Enriched

Enrich

In school I actually enjoyed the vocabulary assignments where you are given a list of words to look up in the dictionary, write out the definition in your workbook, and then use it in a sample sentence. I loved learning new words or additional meanings to words that I already knew. This love of mine comes in handy when doing Bible study.

Aristotle always emphasized the need to use the right name for things, to be specific. This is especially true in the scriptures. Words have power in the Bible. Everything began with words because God spoke all of creation into being. God said let there be light, and there was light. Then, in the New Testament, Jesus himself was called The Word Incarnate. Since words are so important, then it pays to actually use a dictionary and make sure we truly understand the words being used.

For example, I was excited to see a recent Bible study use a definition of a word in order to expound on the scripture. The word was enrich, and it is a word I have read over many times without actually thinking about what it means. The verses being discussed were from 2 Corinthians 9:10-11:

“ Now He who supplies seed to the sower and bread for food will supply and multiply your seed for sowing and increase the harvest of your righteousness; 11 you will be enriched in everything for all liberality, which through us is producing thanksgiving to God” (NASB).

I had never really looked up or considered all the different uses of the word enrich. According to Merriam Webster, enrich means “to make richer especially by the addition or increase of some desirable quality, attribute, or ingredient:

  • To add beauty to
  • To enhance the taste of
  • To make (a soil) more fertile
  • To improve the nutritive value of (a food) by adding nutrients…especially by restoring part of the nutrients lost in processing
  • To process so as to add or increase the proportion of a desirable ingredient.”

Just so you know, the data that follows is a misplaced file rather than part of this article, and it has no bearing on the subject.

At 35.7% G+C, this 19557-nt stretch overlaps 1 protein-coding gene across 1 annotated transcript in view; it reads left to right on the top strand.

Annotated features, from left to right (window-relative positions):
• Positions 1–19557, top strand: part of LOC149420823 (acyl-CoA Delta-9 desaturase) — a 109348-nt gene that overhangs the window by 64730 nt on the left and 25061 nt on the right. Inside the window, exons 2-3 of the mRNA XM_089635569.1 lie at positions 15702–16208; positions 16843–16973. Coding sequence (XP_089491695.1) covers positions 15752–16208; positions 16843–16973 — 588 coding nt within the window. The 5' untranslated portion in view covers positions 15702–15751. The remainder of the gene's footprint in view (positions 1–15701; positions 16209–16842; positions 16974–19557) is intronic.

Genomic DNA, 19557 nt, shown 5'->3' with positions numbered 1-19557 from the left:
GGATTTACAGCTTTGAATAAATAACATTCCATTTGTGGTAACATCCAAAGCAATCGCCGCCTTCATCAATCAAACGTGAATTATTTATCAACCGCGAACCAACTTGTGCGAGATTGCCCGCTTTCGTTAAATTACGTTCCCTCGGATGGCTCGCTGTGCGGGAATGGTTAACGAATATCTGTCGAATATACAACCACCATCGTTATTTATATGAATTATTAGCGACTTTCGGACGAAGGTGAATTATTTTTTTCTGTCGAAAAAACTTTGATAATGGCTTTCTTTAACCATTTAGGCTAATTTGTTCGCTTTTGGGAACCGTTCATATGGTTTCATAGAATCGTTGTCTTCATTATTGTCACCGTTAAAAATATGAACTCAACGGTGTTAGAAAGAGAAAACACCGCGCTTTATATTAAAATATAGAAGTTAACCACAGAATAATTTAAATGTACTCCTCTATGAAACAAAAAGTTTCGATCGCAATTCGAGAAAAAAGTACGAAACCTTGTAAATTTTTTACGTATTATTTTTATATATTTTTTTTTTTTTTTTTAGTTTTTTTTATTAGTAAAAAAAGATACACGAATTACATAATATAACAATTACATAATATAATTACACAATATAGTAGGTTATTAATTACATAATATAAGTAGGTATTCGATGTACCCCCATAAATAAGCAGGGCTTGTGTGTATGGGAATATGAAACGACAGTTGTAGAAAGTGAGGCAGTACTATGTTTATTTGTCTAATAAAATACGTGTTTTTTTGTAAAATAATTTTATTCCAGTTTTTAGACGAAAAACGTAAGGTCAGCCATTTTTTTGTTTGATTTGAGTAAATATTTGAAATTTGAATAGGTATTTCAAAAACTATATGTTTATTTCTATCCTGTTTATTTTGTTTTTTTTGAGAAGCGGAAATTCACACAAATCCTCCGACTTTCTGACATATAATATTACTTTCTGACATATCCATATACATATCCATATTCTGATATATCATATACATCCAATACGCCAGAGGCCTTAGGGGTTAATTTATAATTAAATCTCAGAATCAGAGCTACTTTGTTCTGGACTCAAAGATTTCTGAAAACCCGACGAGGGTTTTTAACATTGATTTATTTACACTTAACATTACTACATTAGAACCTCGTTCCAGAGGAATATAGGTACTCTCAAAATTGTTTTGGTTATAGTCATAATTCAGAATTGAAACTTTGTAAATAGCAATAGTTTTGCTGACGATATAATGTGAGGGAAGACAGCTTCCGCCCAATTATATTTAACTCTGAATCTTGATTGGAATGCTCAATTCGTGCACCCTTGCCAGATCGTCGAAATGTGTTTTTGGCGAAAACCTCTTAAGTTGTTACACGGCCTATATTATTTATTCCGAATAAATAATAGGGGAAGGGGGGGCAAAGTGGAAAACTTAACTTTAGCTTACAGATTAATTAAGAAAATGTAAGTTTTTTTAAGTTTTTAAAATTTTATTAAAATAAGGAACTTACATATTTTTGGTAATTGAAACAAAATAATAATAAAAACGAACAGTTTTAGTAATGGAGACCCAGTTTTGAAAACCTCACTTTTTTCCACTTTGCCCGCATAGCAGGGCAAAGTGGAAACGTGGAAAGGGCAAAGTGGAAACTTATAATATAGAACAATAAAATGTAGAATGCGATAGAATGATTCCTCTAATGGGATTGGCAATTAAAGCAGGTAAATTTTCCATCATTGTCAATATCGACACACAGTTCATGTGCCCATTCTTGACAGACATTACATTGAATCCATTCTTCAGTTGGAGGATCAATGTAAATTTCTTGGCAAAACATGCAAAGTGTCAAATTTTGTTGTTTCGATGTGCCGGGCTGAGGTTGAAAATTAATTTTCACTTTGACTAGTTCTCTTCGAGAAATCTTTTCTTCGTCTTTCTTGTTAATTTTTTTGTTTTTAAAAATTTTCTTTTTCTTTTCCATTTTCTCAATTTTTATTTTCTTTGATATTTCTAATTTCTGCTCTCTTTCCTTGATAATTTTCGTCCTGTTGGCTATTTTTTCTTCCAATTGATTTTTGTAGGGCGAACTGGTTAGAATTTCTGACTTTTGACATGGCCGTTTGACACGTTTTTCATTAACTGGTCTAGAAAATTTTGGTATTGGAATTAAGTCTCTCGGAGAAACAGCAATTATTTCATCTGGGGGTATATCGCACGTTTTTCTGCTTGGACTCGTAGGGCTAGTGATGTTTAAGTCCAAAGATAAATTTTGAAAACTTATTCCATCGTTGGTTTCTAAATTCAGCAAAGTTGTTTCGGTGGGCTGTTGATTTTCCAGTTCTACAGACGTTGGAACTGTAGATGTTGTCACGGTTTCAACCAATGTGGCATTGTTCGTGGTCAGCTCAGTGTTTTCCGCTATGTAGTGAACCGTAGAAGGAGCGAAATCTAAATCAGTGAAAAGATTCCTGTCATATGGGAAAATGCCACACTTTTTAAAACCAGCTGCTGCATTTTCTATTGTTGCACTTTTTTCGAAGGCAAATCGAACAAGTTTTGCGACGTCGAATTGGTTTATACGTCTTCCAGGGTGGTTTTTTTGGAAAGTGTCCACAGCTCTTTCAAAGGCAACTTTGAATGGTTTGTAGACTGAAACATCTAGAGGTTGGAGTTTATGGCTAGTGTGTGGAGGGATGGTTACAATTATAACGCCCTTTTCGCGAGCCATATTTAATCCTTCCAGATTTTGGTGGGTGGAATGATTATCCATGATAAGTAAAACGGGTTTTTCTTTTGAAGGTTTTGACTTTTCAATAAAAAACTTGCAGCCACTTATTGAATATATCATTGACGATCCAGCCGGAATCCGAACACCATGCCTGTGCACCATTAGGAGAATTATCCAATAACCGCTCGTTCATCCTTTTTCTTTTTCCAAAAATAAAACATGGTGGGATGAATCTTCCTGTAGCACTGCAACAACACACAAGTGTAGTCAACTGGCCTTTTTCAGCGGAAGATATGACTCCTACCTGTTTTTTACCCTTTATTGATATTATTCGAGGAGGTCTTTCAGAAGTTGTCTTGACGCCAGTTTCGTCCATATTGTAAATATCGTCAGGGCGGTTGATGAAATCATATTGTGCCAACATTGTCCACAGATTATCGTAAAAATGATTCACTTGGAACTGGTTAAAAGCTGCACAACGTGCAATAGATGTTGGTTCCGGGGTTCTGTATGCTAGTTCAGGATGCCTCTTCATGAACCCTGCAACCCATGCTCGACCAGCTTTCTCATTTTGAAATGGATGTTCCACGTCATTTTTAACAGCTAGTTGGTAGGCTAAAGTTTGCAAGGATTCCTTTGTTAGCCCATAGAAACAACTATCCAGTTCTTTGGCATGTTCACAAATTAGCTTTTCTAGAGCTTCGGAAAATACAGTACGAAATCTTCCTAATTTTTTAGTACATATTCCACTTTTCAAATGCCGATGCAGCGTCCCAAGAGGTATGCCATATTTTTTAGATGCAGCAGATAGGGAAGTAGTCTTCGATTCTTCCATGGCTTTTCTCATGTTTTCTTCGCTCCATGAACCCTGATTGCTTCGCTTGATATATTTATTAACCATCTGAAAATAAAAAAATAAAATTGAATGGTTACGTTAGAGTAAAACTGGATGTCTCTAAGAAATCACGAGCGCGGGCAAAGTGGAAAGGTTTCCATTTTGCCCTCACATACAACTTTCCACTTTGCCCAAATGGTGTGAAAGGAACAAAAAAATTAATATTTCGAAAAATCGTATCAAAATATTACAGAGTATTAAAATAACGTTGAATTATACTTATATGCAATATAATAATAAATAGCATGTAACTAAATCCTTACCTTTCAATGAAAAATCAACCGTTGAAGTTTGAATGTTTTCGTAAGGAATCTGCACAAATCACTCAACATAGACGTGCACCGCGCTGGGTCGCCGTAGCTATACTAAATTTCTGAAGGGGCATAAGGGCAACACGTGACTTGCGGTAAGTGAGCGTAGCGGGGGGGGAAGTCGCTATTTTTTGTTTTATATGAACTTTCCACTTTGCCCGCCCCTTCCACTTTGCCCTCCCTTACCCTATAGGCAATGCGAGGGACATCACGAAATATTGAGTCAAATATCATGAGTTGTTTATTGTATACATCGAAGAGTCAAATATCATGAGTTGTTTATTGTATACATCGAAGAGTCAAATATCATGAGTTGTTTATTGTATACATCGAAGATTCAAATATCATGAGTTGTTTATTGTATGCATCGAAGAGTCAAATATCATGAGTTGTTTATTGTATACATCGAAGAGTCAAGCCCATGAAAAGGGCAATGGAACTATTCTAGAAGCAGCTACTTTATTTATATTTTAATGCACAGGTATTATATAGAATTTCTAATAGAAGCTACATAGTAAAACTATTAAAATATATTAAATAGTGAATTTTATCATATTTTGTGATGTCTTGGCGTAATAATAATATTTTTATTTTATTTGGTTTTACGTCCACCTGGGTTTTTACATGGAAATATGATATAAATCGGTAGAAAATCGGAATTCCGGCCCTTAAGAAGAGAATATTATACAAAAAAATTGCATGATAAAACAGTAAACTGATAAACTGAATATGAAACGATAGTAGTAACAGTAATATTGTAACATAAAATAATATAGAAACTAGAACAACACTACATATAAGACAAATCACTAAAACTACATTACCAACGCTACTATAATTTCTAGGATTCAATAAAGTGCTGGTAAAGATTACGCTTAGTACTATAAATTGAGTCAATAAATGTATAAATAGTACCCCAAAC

So, God (the supplier) will enrich us so that we can be better seed (the gospel) planters and increase the production of fruit both in our lives as well as in the lives of others. He will make us richer by:

  • Adding beauty
  • Making us saltier since we are the salt of the earth
  • Making the soil more fertile where we are planting seeds
  • Restoring what is needed but has been lost
  • Increasing the proportion of grace to our lives.

When we study God’s Word, sometimes it is better to take time to actually focus on a section of scripture or even one verse instead of a whole chapter so that we can really grasp what God is trying to say to us. Like most things in life, true richness comes from quality not quantity. I have been doing a Bible study on Psalm 23 with Jennifer Rothschild. Each week she covers just one verse of the Psalm so that we can dig out all that God has to say to us in each verse.

Dr. Robert Smith gave a sermon during chapel at Samford University on Psalm 23. I don’t remember all the details, but he was talking about how he planned to read through the chapter while he was on a plane, but he never got through the entire chapter because he kept stopping to wonder at the individual words and phrases. A whole sermon could be given on just “The Lord” and who He is. This just emphasizes that we need to take the time to look in-depth at things instead of rushing to finish something so that we can check it off our list.

Priscilla Shirer talks about the process of taking a verse and studying it for a week, to really meditate on what it means instead of trying to read a massive amount of scripture to meet a goal, like reading through the Bible in a year. Reading through the Bible is not a bad goal, but if we merely read through to say we have done it, then what have we gained? The Bible says to meditate on His Word. Meditation is the practice of purposeful focus on something, which is more than a quick reading through a chapter. It is about understanding every aspect of a scripture and then trying to apply it to our daily lives.

If we want to be enriched, we have to take the time to let the Word sink into our roots, to soak up all the nutrients, and then let it seep out of us and into the world around us. Then it will produce thanksgiving to God.

 

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